Chic-A-Go-Go: Chicago’s Dance TV Show

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I park my car around the corner from Chicago’s Public Access Network Studios on 322 S. Green St, just west of Halsted. It’s a quarter to noon on a rainy Saturday. I’m attending a taping of Chic-A-Go-Go, a children’s television dance show that’s a hybrid between American Bandstand and Soul Train. This year, Chic-A-Go-Go celebrates its 15th anniversary.

At the studio a sign greets me that reads, “Ring bell for Chic-A-Go-Go taping!” with an arrow pointing to a buzzer. I oblige and walk inside, where I’m directed to a set of stairs that leads into a basement. I get downstairs and notice Zohar, a boy in his mid-twenties, sitting alone and surrounded by families. I sit next to him and hesitantly ask if he’s ever been here. He hasn’t. He’s waiting for a friend.

After thirty minutes, we move from the basement and into the studio. Here, we sit on folding chairs and the rules of the taping are broken down. They’re simple, dance and don’t stand too close to the back curtains or you won’t appear on television when the show airs on CANTV (Tuesdays at 8:30pm and Wednesdays at 3:30pm).

We make our way on stage: a sterile gray concrete floor with two carpeted platforms and a cartoon backdrop that highlights the city — old Comiskey, the John Hancock, a Maxwell Street Polish stand. Rihanna’s Only Girl (In the World) starts to play. Zohar smiles and moves his index fingers towards the ceiling.  A boy in a cow costume with utters hanging from his stomach stands on top of one of the platforms and bounces. A toddler with blonde pigtails punches the air and a kid in a Luke Skywalker mask sways from side to side while a lady with spiked blonde hair, arm warmers, and a studded belt, does the twist.

Zohar’s friend, Jonathan Frazin, sneaks into the studio. Over the band, Daemon Familiar, I introduce myself. Jonathan’s a veteran. It’s his tenth taping. Later, over email, he says, “I keep coming back because I love dancing and I see the show as a continuing art piece that I can contribute to.”

We dance as Silver Abuse, one of the first Chicago punk bands, takes the stage. In the words of Ratso, the denim overall-wearing rat puppet who hosts the program, they look like teenagers that have, “been through a lot.” Like all of the bands, Silver Abuse lip-syncs and uses household objects to mimic their instruments­, like an unplugged Hello Kitty electric guitar and a plastic flat toy piano. Bosco, the lead singer, wears black sunglasses and mouths a screeching song about Cubs legend, Ron Santo.

Silver Abuse finishes and Ratso interviews the band. You can tell that Jake — a man with gray crimp curled hair that reaches his mid back, the voice of Ratso — loves this part.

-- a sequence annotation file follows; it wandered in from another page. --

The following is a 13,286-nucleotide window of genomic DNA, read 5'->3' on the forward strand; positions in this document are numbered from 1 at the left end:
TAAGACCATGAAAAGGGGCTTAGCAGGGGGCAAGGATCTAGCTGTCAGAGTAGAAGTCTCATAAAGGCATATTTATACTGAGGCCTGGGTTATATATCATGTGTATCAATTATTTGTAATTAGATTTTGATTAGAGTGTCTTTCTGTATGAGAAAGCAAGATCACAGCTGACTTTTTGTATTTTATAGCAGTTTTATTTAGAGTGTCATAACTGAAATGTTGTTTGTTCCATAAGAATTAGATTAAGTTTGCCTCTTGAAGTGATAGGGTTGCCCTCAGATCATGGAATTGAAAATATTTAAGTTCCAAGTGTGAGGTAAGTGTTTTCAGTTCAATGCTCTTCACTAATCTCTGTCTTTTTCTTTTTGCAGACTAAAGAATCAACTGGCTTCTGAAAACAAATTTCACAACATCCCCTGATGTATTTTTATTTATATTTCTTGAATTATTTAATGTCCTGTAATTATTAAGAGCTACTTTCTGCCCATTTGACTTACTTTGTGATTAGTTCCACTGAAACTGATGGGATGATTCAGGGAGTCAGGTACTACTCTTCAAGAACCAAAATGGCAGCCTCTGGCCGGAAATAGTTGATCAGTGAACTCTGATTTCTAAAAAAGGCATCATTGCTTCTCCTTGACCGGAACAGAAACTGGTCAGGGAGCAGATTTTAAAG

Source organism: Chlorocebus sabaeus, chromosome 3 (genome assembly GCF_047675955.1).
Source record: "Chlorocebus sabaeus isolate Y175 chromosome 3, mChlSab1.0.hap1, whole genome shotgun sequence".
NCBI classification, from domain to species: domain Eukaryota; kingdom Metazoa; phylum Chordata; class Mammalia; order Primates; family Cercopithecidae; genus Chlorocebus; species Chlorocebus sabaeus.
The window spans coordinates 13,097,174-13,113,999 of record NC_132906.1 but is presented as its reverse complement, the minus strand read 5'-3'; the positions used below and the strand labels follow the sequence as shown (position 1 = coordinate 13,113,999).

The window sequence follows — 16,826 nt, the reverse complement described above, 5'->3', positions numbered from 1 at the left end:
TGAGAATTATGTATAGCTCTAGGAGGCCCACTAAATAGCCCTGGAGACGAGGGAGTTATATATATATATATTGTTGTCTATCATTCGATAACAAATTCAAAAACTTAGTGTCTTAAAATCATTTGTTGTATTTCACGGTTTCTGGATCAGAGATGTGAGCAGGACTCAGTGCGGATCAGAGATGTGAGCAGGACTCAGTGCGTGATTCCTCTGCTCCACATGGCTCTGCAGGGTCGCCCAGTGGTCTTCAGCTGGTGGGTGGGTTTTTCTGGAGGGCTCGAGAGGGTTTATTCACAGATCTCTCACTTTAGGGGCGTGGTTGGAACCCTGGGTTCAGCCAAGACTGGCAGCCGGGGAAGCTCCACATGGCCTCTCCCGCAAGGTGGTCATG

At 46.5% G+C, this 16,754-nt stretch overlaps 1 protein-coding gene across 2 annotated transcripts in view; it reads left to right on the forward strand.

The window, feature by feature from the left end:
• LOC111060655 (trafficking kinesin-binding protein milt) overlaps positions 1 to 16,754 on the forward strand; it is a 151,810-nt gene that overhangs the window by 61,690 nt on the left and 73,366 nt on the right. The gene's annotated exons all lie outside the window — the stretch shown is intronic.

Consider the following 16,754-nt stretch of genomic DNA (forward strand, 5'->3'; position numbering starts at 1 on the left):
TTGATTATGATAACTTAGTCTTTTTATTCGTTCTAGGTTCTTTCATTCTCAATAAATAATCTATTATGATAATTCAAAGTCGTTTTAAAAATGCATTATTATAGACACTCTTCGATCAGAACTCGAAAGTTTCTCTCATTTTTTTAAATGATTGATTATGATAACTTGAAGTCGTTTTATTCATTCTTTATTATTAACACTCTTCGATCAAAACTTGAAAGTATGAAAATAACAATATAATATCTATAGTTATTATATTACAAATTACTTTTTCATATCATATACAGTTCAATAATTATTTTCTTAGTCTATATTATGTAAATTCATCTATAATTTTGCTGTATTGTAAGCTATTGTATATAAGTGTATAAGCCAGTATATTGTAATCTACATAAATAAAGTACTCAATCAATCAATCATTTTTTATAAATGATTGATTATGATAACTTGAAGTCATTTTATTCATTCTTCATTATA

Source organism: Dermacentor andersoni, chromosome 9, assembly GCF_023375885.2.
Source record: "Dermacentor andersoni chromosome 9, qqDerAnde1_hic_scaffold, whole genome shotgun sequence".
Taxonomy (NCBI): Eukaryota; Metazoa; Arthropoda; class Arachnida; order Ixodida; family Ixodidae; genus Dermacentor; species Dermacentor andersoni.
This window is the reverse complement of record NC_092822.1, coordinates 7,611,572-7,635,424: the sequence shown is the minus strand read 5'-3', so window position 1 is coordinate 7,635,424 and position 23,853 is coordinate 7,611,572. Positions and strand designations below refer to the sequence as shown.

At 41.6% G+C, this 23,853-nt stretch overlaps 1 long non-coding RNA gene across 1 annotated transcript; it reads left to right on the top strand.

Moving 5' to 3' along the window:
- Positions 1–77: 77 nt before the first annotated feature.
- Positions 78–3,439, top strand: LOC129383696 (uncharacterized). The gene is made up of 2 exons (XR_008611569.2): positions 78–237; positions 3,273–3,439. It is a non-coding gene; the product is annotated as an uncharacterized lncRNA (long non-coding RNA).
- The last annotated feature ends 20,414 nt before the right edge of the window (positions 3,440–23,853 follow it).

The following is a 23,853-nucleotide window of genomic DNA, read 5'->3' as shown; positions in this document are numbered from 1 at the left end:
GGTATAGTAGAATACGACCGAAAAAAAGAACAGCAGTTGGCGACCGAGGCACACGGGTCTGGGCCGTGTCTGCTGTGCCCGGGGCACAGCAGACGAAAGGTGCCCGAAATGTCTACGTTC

“We’ve been really lucky; we’ve had almost every punk rock band from Chicago in the 70s on,” he tells me, after the taping, in the squeaking voice of Ratso.

The taping moves quickly. After Silver Abuse, there are more bands and dancing to current hits. It ends just before 2:00pm and everyone clears the studio. Today’s taping was chaotic — Ratso’s pants fell off, a space-aged rock band gave an impromptu political speech, Miss Mia, Ratso’s co-host, showed up late. Jake is naturally frazzled and I politely remind him about my interview with Ratso.

The two of us head across the street to 7-11 so Jake can buy a hot dog. Luckily, the rain has stopped. As we cross Green I ask, “If you could pick anyone to be on Chic-A-Go-Go who would it be?”

Even without his puppet, Jake doesn’t break character. He responds in the voice of Ratso and with the same cheesy humor that’s found in the knock-knock jokes Ratso recites throughout each episode.

“Sammy Davis Junior, but I don’t know if he’s available anymore.” I can’t help but laugh.

We pause outside the door of the 7-11. “Audience costumes are a huge part of Chic-A-Go-Go. Any favorites?”

Jake smiles. “People always look good in one of those devil costumes with the face that’s a mask. It seems as people are always going as nuns and priests and naughty cartoon characters. But, if you want to be naughty you should go for the old school devil costume.”

Some on-duty cops stare at us as they walk into the store.

“Besides tapings of the show, where can your fans find you?”

We enter 7-11 and the dinging of the door echoes behind us. I try and keep up with Jake as he darts towards the soft drinks.

“Mom won’t let me have a Facebook page, or a MySpace page, but I’m still on Friendster.”

At the register, Jake asks if I’m on the Chic-A-Go-Go e-mail list. I nod. We say goodbye and I think of how dedicated Jake, after more then 600 episodes and having traveled to half of the states, is to Chic-A-Go-Go. The shows theme song says, “there’s laughing and there’s dancing and it’s fun.” For Jake, it’s been exactly this for 15 years!

Experience Chic-A-Go-Go yourself  at 322 S. Green St. All tapings are FREE and open to the public. To find out more visit the official website.

Erin Nederbo

About Erin Nederbo

Erin is a current writing major at Columbia College and a native of Chicago's Jefferson Park. Surrounded by Cubbie blue, she is often hassled by friends for being a White Sox fan. During winter, she keeps warm by eating Italian beef, dreaming of 16 inch softball, and reading Sandra Cisneros. Her creative writing can be found in Hair Trigger 33 Magazine.

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